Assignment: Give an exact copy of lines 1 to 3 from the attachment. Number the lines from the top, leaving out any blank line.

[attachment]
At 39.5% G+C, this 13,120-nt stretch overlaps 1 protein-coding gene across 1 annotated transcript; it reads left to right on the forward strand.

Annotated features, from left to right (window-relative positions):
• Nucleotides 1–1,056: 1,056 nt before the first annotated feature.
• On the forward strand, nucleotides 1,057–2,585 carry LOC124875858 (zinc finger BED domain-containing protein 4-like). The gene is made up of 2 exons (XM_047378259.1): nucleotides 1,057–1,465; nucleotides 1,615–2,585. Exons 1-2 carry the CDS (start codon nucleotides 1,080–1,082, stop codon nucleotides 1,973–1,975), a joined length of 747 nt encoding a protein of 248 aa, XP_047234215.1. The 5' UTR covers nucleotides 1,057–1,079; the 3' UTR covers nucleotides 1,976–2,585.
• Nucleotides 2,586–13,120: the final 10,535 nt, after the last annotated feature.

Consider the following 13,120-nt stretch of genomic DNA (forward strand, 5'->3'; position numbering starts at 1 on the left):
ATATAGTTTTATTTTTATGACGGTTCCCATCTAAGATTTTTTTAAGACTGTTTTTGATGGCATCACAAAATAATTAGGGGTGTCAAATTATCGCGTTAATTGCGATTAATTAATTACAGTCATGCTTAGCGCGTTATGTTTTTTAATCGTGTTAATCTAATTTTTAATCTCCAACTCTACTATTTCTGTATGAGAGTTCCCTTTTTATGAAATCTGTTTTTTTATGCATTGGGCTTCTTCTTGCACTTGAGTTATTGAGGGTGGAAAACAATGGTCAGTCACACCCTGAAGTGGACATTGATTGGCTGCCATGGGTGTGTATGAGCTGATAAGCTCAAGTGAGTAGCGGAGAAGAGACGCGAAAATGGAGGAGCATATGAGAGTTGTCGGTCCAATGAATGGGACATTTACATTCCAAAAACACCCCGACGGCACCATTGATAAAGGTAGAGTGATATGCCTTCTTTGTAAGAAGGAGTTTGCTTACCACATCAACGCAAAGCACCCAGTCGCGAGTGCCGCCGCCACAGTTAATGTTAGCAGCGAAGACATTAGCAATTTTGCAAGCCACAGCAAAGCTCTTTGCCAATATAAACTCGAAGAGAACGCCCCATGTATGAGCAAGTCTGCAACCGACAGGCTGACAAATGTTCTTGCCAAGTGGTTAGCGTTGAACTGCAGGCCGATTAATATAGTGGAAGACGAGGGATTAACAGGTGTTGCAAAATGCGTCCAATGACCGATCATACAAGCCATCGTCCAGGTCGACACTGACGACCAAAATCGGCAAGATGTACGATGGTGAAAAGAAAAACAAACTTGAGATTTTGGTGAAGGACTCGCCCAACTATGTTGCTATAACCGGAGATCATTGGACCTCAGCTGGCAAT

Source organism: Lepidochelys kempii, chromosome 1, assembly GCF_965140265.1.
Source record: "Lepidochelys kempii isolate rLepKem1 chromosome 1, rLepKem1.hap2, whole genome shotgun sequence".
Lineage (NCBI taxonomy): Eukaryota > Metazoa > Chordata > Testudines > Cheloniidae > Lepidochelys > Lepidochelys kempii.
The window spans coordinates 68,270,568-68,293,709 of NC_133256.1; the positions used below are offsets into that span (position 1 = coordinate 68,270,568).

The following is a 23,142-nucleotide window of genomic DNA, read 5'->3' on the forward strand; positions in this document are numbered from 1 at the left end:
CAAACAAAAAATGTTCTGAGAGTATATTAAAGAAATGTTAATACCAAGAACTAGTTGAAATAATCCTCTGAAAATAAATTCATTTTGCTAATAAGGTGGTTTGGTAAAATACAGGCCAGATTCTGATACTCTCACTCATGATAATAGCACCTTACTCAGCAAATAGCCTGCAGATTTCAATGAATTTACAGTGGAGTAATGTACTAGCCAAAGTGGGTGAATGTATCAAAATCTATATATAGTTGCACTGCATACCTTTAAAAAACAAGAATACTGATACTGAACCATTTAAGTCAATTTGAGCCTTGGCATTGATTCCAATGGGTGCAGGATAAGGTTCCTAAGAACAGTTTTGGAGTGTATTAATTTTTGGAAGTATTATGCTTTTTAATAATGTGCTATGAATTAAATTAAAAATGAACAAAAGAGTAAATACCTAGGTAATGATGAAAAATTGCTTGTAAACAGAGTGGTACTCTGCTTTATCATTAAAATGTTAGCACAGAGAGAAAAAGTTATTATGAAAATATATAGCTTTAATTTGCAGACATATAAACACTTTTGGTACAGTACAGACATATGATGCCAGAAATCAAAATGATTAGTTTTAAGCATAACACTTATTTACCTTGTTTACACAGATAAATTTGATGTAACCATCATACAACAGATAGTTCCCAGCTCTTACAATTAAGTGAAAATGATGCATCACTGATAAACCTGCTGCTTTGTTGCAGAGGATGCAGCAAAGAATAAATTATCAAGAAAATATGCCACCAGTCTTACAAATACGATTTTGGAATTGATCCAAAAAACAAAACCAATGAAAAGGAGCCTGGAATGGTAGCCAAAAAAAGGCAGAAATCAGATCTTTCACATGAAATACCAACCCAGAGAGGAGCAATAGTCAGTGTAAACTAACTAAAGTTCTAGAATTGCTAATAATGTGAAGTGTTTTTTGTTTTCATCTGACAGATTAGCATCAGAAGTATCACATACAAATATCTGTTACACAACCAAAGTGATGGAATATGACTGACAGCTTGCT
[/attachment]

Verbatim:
At 39.5% G+C, this 13,120-nt stretch overlaps 1 protein-coding gene across 1 annotated transcript; it reads left to right on the forward strand.

Annotated features, from left to right (window-relative positions):
• Nucleotides 1–1,056: 1,056 nt before the first annotated feature.